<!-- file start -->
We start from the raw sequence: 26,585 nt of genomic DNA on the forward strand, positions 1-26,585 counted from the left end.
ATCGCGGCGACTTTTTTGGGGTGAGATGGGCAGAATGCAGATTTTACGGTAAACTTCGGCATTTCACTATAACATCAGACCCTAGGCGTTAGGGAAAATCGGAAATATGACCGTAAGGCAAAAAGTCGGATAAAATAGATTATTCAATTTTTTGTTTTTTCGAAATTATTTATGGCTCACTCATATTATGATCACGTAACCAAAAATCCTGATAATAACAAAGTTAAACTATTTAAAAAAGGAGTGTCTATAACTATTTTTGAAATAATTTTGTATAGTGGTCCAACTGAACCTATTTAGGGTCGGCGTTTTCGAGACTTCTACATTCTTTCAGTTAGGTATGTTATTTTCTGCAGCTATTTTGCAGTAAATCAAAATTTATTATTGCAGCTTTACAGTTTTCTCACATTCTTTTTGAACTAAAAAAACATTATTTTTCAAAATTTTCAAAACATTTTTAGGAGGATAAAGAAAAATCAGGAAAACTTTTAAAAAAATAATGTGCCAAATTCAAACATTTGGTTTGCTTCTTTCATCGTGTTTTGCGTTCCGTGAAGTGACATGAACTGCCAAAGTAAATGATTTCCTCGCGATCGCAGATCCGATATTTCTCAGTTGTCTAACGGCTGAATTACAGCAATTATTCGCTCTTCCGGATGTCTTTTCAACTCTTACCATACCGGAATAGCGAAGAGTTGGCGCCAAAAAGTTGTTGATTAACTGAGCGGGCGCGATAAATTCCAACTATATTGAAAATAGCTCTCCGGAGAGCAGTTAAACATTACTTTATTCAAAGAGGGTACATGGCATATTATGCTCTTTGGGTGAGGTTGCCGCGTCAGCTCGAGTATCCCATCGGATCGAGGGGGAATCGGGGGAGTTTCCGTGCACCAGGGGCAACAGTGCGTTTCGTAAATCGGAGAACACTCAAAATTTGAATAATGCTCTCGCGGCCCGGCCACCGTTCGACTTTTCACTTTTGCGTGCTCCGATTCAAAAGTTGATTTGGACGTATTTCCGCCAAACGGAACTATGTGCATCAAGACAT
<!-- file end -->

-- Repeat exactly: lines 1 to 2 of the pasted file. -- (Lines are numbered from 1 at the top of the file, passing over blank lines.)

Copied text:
We start from the raw sequence: 26,585 nt of genomic DNA on the forward strand, positions 1-26,585 counted from the left end.
ATCGCGGCGACTTTTTTGGGGTGAGATGGGCAGAATGCAGATTTTACGGTAAACTTCGGCATTTCACTATAACATCAGACCCTAGGCGTTAGGGAAAATCGGAAATATGACCGTAAGGCAAAAAGTCGGATAAAATAGATTATTCAATTTTTTGTTTTTTCGAAATTATTTATGGCTCACTCATATTATGATCACGTAACCAAAAATCCTGATAATAACAAAGTTAAACTATTTAAAAAAGGAGTGTCTATAACTATTTTTGAAATAATTTTGTATAGTGGTCCAACTGAACCTATTTAGGGTCGGCGTTTTCGAGACTTCTACATTCTTTCAGTTAGGTATGTTATTTTCTGCAGCTATTTTGCAGTAAATCAAAATTTATTATTGCAGCTTTACAGTTTTCTCACATTCTTTTTGAACTAAAAAAACATTATTTTTCAAAATTTTCAAAACATTTTTAGGAGGATAAAGAAAAATCAGGAAAACTTTTAAAAAAATAATGTGCCAAATTCAAACATTTGGTTTGCTTCTTTCATCGTGTTTTGCGTTCCGTGAAGTGACATGAACTGCCAAAGTAAATGATTTCCTCGCGATCGCAGATCCGATATTTCTCAGTTGTCTAACGGCTGAATTACAGCAATTATTCGCTCTTCCGGATGTCTTTTCAACTCTTACCATACCGGAATAGCGAAGAGTTGGCGCCAAAAAGTTGTTGATTAACTGAGCGGGCGCGATAAATTCCAACTATATTGAAAATAGCTCTCCGGAGAGCAGTTAAACATTACTTTATTCAAAGAGGGTACATGGCATATTATGCTCTTTGGGTGAGGTTGCCGCGTCAGCTCGAGTATCCCATCGGATCGAGGGGGAATCGGGGGAGTTTCCGTGCACCAGGGGCAACAGTGCGTTTCGTAAATCGGAGAACACTCAAAATTTGAATAATGCTCTCGCGGCCCGGCCACCGTTCGACTTTTCACTTTTGCGTGCTCCGATTCAAAAGTTGATTTGGACGTATTTCCGCCAAACGGAACTATGTGCATCAAGACAT